With a near-perfect blend of Long Island punk, pop-punk and emo in tow, the appeal of Koyo—and their readiness to dominate the scene—couldn’t be more evident.
A devastating return after five years sees Harms Way still operating on full throttle in metallic hardcore, and delivering their best album to date in the process.
Death metal stalwarts do it again, as Cannibal Corpse’s newest album continues their expected but no less thrilling run of brutality.
In this Review Round-Up, there’s awkward genre-bending alt-metal from SiM; solid-enough hardcore from Grove Street; and some genuinely great alt-rock from King Nun.
‘68’s rock ‘n’ roll riot rages on with their new album, as they rip out another collection of electrical jolts with as much fun and frenzy as ever.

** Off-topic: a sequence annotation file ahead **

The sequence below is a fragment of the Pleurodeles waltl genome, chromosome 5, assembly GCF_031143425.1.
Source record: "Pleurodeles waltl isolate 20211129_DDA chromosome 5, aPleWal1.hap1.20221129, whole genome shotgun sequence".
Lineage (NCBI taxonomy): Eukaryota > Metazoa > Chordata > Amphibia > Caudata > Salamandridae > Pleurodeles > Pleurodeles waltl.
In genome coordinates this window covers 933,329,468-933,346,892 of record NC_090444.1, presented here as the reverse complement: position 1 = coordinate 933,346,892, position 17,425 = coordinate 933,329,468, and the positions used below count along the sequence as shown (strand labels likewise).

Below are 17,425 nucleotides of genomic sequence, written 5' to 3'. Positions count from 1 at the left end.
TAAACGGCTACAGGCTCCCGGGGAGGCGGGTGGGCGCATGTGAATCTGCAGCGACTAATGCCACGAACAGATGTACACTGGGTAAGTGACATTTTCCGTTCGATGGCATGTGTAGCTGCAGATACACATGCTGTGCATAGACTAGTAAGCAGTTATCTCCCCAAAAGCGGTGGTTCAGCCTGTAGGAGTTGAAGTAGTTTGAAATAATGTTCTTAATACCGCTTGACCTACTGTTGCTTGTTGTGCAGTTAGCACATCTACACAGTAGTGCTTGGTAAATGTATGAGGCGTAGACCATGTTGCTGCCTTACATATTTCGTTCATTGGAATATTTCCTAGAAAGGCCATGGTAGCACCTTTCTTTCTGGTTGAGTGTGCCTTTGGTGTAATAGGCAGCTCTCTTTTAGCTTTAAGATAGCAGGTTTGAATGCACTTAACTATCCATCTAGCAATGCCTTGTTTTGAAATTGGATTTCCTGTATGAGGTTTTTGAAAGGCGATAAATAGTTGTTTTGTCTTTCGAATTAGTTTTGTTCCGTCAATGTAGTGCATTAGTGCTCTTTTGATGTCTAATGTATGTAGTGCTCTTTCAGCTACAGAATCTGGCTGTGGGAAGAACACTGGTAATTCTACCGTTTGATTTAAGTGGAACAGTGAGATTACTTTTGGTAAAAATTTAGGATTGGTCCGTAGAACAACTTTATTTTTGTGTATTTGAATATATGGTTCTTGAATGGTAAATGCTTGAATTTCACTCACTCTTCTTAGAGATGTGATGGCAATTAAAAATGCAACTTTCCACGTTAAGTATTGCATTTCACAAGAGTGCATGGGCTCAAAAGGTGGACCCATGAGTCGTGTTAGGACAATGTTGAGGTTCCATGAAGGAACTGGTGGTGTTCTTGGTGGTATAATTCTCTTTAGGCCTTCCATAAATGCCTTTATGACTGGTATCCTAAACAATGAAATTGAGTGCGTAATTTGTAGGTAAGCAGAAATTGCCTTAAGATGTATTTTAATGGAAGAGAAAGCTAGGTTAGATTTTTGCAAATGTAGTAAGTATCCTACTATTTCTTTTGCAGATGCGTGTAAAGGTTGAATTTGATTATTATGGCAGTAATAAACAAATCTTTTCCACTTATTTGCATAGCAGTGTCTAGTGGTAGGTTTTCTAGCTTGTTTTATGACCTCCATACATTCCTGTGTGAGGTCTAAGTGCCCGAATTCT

Scream-rap gets a major and much-needed shake-up from BVDLVD, who delivers what might be the most interesting swing the style has seen in a long time.
Once again, Gunship craft an ‘80s collage rather than a real creative statement, with a blockbuster synthwave album that rings almost entirely empty.
A rare misstep for Blood Command is a fairly significant one, in which the component parts of their genre-inclusive post-hardcore are isolated and extrapolated, in a fashion that doesn’t benefit them whatsoever.
The breadth and beauty of Nordic post-rock is on full display on Spurv’s new album, held even higher by its own exploration and decadence.
In this Review Round-Up, Annisokay and Samurai Pizza Cats respectively hit heavy and fall short in metalcore; Guilt Trip deliver a strong metallic hardcore debut; and Rocket Pengwin establishes some decent contemporary pop-punk.